I’m not sure what I hate about them the most, the damage they do to your beautiful Asparagus, weakening it and sometimes killing off or the mess they leave behind whilst feeding! Theres a special term for bug poop, which I don’t think quite captures the revulsion I feel upon encountering it, the term if ‘Frass’.

If you grow Asparagus here’s what the adults look like…

Adult common Asparagus beetle


As stated in the first post on bugs, Bugging out! The good guys… the best controls are from your natural predators, ladybirds, lacewings and birds in this case will all feast on Asparagus beetles & their larvae, so put down that spray bottle!

Your next line of defense comes from cultural controls, good plant husbandry. At the end of the season clear that years debris thoroughly leaving no hiding places for overwintering adults. Avoid composting old fronds, instead remove off site or if possible burn, the ash from your burnings can be spread thinly on the soil to add potassium. This will encourage  good root growth and fruit set next season or incorporate that into your compost heap.

Whilst harvesting check thoroughly the newly emerging fronds for adults or eggs and squish mercilessly!

To our next predator of plants…


There are a number of these guys that answer to the name of Sawfly, some predate fruit, some veg, others will have a go at your ornamentals. In all case a damned good squishing is called for.

Below is the Gooseberry Sawfly, sitting on my secateurs for scale.


He’s not a massive chap is he, you could pretty much blink and miss him…. until you turn round one day to find not a single leaf left on your gooseberries (or red & white currants which they are quite happy to decimate as an alternative).

Take note of the legs on the sawfly larvae above, caterpillars don’t have legs as such they have something called prolegs which are stumpy little sucker like things but Sawfly larvae tend to have well developed legs. This is a good way of identifying them separate from butterflies & moths.

Another interesting fact about Sawflies is the populations are predominantly female, males are not even needed for procreation!

The Gooseberry Sawfly is who we will concentrate on here though.

It can produce up to 3 generations per year so breaking its cycle is of paramount importance otherwise your bushes will never recover. The larvae will begin to appear in April, feed, pupate, emerge, lay eggs & can carry on till September where the last batch will drop to the ground below, burrow in and pupate till next spring.


I’m rarely if ever going to recommend a chemical control when there are so many easy and better methods to control pests such as this. You have your natural predators, the handy little guys that have got your back but with vast numbers we need to give them a helping hand. It’s just not viable in some cases to squish each single larvae by hand though is it. Youd be there hours!

I have a cunning plan…

Grab yourself an old dustsheet/bedsheet/ newspapers etc. anything you can spread around the base of the plant, completely covering the ground underneath your bush. Get yourself a soft brush (like the type that comes with a dustpan) and starting from the top of the bush working your way down carefully through the levels brush both the top and the bottom of the leaves carefully with enough force to dislodge the nasty little crawleys onto your dustsheet below.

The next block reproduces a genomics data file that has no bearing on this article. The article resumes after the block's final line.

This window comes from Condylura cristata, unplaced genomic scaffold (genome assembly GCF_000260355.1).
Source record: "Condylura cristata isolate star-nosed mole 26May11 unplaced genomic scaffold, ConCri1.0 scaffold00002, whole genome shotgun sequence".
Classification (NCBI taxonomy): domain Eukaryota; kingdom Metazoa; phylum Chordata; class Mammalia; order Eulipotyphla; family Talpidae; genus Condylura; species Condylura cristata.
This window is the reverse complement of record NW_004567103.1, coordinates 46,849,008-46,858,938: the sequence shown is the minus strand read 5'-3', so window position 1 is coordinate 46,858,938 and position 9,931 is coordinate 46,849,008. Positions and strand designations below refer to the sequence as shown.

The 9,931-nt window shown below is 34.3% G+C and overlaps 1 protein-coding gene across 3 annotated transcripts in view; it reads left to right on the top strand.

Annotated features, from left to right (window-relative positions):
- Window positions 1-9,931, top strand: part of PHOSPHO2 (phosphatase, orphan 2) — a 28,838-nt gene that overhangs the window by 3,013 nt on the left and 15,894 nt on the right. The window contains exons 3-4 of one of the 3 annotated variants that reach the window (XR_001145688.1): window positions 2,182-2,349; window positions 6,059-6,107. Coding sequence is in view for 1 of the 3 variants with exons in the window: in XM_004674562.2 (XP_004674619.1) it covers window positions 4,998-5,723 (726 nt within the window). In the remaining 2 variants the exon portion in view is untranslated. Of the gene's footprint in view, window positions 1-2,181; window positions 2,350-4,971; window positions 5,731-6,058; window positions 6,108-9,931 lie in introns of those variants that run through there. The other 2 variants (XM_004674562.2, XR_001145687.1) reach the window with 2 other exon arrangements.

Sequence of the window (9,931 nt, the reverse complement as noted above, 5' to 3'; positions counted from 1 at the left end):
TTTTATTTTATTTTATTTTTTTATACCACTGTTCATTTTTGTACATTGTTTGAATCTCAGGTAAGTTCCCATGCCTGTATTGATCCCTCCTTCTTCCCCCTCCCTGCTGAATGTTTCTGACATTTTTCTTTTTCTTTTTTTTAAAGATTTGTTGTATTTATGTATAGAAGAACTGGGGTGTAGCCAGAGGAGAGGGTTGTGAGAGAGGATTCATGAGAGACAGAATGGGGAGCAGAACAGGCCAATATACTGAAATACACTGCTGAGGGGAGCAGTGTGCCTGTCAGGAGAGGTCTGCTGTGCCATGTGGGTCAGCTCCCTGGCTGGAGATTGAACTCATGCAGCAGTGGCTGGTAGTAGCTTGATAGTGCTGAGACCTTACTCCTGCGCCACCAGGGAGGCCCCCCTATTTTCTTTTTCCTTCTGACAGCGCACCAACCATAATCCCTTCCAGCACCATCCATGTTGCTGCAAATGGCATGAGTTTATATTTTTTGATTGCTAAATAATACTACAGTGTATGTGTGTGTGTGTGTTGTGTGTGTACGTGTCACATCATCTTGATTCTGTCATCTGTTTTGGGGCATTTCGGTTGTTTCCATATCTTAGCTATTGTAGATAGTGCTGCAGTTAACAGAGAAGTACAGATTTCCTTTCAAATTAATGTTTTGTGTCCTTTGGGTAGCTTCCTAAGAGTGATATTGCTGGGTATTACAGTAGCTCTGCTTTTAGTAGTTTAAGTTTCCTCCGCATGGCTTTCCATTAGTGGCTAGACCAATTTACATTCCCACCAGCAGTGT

Now comes the slightly gross bit, quickly as they can move with surprising speed, fold the dustsheet in on itself, collecting them in the middle with no means of escape. You have 2 choices at this point you can take them far, FAR away from any form of sustenance & shake the sheet out in the hope that birds will swoop down & devour them. This does of course run the risk that they may find their way home or onto a neighbours bushes which wont go down at all well


And this is my preferred method. Take the sheet to some hardstanding…. AND STAMP ON IT!!


I realise this is a bit of a stomach churner for some of you but once you’ve witnessed the damage they can do in such a short time you may feel differently. I’m a great believer in the size 9 as a form of pest control.

How else can you break the cycle?

This ones easy. Around the base of your plants you need to create a barrier so the larvae are unable to burrow into the soil to pupate. You have several options open to you to do this. A permanent solution is to put down a weed suppressant membrane.

Currant bushes with weed membrane in place

This has certain advantages regarding the fact it stops the larvae and stops weeds but I have a slightly different solution which is cheap easy and allows for a feed of compost/manure to be applied during the winter months. Brown cardboard and straw. The cardboard creates a barrier the larvae are unable to penetrate, the straw acts as a moisture retentive mulch & looks prettier than the cardboard. At the end of the season this can be lifted and added to your compost heap, allowing birds to come and pick the ground clean and you to add well rotted manure to the base of the plants during the winter months.


Big fat healthy Gooseberries!

Its worth, at this point mentioning Rose sawfly as it was very active last year. The rules are very similar to those of the Gooseberry sawfly, here’s what you’re looking for…


This is likely to be Arge ochropus, the rose sawfly but there is another rose sawfly which honestly I couldn’t spot the difference without a book and a magnifying glass called Arge pagana. The adult rolls young leaves into a cocoon and lays her eggs.